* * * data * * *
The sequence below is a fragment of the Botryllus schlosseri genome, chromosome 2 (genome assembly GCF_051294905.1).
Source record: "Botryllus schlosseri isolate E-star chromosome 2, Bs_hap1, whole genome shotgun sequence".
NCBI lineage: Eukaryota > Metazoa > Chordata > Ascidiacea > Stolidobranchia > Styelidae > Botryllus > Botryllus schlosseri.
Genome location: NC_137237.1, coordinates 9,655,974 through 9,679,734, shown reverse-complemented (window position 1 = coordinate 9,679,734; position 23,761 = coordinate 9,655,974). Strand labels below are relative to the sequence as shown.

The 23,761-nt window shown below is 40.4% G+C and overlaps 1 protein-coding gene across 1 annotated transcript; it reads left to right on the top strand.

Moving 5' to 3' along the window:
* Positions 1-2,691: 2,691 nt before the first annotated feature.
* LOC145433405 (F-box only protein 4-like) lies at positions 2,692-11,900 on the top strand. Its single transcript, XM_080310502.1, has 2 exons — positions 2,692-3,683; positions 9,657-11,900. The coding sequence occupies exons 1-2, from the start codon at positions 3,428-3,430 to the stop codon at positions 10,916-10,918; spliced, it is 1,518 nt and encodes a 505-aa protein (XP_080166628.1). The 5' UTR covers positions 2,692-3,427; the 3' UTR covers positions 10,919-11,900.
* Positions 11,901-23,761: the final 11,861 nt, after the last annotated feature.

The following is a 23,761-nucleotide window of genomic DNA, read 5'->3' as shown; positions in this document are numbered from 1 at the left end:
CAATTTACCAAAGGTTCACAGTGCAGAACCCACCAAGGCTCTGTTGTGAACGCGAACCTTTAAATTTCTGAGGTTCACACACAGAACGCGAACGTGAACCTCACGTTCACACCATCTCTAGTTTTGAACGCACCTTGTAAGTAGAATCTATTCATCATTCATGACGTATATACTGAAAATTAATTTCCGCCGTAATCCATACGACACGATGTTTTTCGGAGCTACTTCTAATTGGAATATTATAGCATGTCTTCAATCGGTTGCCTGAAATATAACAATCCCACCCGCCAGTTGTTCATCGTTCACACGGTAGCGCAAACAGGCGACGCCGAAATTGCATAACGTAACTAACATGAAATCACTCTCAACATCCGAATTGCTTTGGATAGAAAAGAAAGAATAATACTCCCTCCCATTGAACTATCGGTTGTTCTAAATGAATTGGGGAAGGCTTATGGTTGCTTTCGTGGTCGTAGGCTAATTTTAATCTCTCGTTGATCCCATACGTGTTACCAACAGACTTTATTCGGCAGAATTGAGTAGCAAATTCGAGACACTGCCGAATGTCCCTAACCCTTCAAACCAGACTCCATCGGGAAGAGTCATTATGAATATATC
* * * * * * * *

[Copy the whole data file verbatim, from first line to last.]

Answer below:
The sequence below is a fragment of the Botryllus schlosseri genome, chromosome 2 (genome assembly GCF_051294905.1).
Source record: "Botryllus schlosseri isolate E-star chromosome 2, Bs_hap1, whole genome shotgun sequence".
NCBI lineage: Eukaryota > Metazoa > Chordata > Ascidiacea > Stolidobranchia > Styelidae > Botryllus > Botryllus schlosseri.
Genome location: NC_137237.1, coordinates 9,655,974 through 9,679,734, shown reverse-complemented (window position 1 = coordinate 9,679,734; position 23,761 = coordinate 9,655,974). Strand labels below are relative to the sequence as shown.

The 23,761-nt window shown below is 40.4% G+C and overlaps 1 protein-coding gene across 1 annotated transcript; it reads left to right on the top strand.

Moving 5' to 3' along the window:
* Positions 1-2,691: 2,691 nt before the first annotated feature.
* LOC145433405 (F-box only protein 4-like) lies at positions 2,692-11,900 on the top strand. Its single transcript, XM_080310502.1, has 2 exons — positions 2,692-3,683; positions 9,657-11,900. The coding sequence occupies exons 1-2, from the start codon at positions 3,428-3,430 to the stop codon at positions 10,916-10,918; spliced, it is 1,518 nt and encodes a 505-aa protein (XP_080166628.1). The 5' UTR covers positions 2,692-3,427; the 3' UTR covers positions 10,919-11,900.
* Positions 11,901-23,761: the final 11,861 nt, after the last annotated feature.

The following is a 23,761-nucleotide window of genomic DNA, read 5'->3' as shown; positions in this document are numbered from 1 at the left end:
CAATTTACCAAAGGTTCACAGTGCAGAACCCACCAAGGCTCTGTTGTGAACGCGAACCTTTAAATTTCTGAGGTTCACACACAGAACGCGAACGTGAACCTCACGTTCACACCATCTCTAGTTTTGAACGCACCTTGTAAGTAGAATCTATTCATCATTCATGACGTATATACTGAAAATTAATTTCCGCCGTAATCCATACGACACGATGTTTTTCGGAGCTACTTCTAATTGGAATATTATAGCATGTCTTCAATCGGTTGCCTGAAATATAACAATCCCACCCGCCAGTTGTTCATCGTTCACACGGTAGCGCAAACAGGCGACGCCGAAATTGCATAACGTAACTAACATGAAATCACTCTCAACATCCGAATTGCTTTGGATAGAAAAGAAAGAATAATACTCCCTCCCATTGAACTATCGGTTGTTCTAAATGAATTGGGGAAGGCTTATGGTTGCTTTCGTGGTCGTAGGCTAATTTTAATCTCTCGTTGATCCCATACGTGTTACCAACAGACTTTATTCGGCAGAATTGAGTAGCAAATTCGAGACACTGCCGAATGTCCCTAACCCTTCAAACCAGACTCCATCGGGAAGAGTCATTATGAATATATC